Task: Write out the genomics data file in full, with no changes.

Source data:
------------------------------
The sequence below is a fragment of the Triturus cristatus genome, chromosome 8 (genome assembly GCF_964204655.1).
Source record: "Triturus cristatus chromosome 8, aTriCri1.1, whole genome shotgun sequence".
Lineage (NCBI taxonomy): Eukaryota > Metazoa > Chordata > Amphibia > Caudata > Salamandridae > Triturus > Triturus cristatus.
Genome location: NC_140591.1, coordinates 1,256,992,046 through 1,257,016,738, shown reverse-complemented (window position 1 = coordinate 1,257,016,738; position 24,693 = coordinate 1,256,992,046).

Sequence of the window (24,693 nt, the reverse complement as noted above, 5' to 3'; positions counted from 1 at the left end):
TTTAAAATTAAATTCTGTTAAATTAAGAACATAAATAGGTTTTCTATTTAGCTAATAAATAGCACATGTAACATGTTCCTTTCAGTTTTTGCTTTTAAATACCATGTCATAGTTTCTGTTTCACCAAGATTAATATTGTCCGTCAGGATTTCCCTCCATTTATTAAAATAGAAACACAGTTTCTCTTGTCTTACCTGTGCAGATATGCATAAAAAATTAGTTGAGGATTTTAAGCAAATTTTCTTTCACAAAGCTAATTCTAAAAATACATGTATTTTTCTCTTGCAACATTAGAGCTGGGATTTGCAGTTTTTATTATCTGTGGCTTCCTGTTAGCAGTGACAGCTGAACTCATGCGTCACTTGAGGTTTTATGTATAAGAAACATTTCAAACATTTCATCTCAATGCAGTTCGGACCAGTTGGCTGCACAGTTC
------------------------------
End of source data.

The sequence below is a fragment of the Triturus cristatus genome, chromosome 8 (genome assembly GCF_964204655.1).
Source record: "Triturus cristatus chromosome 8, aTriCri1.1, whole genome shotgun sequence".
Lineage (NCBI taxonomy): Eukaryota > Metazoa > Chordata > Amphibia > Caudata > Salamandridae > Triturus > Triturus cristatus.
Genome location: NC_140591.1, coordinates 1,256,992,046 through 1,257,016,738, shown reverse-complemented (window position 1 = coordinate 1,257,016,738; position 24,693 = coordinate 1,256,992,046).

Sequence of the window (24,693 nt, the reverse complement as noted above, 5' to 3'; positions counted from 1 at the left end):
TTTAAAATTAAATTCTGTTAAATTAAGAACATAAATAGGTTTTCTATTTAGCTAATAAATAGCACATGTAACATGTTCCTTTCAGTTTTTGCTTTTAAATACCATGTCATAGTTTCTGTTTCACCAAGATTAATATTGTCCGTCAGGATTTCCCTCCATTTATTAAAATAGAAACACAGTTTCTCTTGTCTTACCTGTGCAGATATGCATAAAAAATTAGTTGAGGATTTTAAGCAAATTTTCTTTCACAAAGCTAATTCTAAAAATACATGTATTTTTCTCTTGCAACATTAGAGCTGGGATTTGCAGTTTTTATTATCTGTGGCTTCCTGTTAGCAGTGACAGCTGAACTCATGCGTCACTTGAGGTTTTATGTATAAGAAACATTTCAAACATTTCATCTCAATGCAGTTCGGACCAGTTGGCTGCACAGTTC